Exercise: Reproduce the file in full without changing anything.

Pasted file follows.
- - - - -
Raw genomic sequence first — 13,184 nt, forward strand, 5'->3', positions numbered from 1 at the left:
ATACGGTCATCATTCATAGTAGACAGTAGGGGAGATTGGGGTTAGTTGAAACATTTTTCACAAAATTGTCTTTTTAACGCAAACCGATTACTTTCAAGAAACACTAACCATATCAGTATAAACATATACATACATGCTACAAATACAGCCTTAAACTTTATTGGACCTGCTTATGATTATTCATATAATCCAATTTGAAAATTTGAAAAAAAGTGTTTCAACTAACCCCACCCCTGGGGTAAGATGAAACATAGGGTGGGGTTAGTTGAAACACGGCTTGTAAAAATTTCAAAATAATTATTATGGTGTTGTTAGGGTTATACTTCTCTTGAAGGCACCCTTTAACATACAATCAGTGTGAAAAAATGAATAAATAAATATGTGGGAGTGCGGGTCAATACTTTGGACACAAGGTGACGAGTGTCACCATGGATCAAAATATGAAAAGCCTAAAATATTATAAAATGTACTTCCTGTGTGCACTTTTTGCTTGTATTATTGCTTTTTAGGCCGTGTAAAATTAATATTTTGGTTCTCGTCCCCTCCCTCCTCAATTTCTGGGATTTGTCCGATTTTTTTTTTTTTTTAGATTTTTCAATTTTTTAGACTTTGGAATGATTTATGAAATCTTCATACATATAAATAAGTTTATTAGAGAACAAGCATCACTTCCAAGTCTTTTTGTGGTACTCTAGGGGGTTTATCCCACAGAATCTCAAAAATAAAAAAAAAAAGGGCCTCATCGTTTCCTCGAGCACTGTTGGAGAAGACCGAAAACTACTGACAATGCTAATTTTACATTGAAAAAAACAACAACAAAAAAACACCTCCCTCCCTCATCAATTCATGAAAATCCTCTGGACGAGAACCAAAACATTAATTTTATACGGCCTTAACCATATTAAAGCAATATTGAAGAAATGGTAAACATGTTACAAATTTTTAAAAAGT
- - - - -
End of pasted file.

Raw genomic sequence first — 13,184 nt, forward strand, 5'->3', positions numbered from 1 at the left:
ATACGGTCATCATTCATAGTAGACAGTAGGGGAGATTGGGGTTAGTTGAAACATTTTTCACAAAATTGTCTTTTTAACGCAAACCGATTACTTTCAAGAAACACTAACCATATCAGTATAAACATATACATACATGCTACAAATACAGCCTTAAACTTTATTGGACCTGCTTATGATTATTCATATAATCCAATTTGAAAATTTGAAAAAAAGTGTTTCAACTAACCCCACCCCTGGGGTAAGATGAAACATAGGGTGGGGTTAGTTGAAACACGGCTTGTAAAAATTTCAAAATAATTATTATGGTGTTGTTAGGGTTATACTTCTCTTGAAGGCACCCTTTAACATACAATCAGTGTGAAAAAATGAATAAATAAATATGTGGGAGTGCGGGTCAATACTTTGGACACAAGGTGACGAGTGTCACCATGGATCAAAATATGAAAAGCCTAAAATATTATAAAATGTACTTCCTGTGTGCACTTTTTGCTTGTATTATTGCTTTTTAGGCCGTGTAAAATTAATATTTTGGTTCTCGTCCCCTCCCTCCTCAATTTCTGGGATTTGTCCGATTTTTTTTTTTTTTTAGATTTTTCAATTTTTTAGACTTTGGAATGATTTATGAAATCTTCATACATATAAATAAGTTTATTAGAGAACAAGCATCACTTCCAAGTCTTTTTGTGGTACTCTAGGGGGTTTATCCCACAGAATCTCAAAAATAAAAAAAAAAAGGGCCTCATCGTTTCCTCGAGCACTGTTGGAGAAGACCGAAAACTACTGACAATGCTAATTTTACATTGAAAAAAACAACAACAAAAAAACACCTCCCTCCCTCATCAATTCATGAAAATCCTCTGGACGAGAACCAAAACATTAATTTTATACGGCCTTAACCATATTAAAGCAATATTGAAGAAATGGTAAACATGTTACAAATTTTTAAAAAGT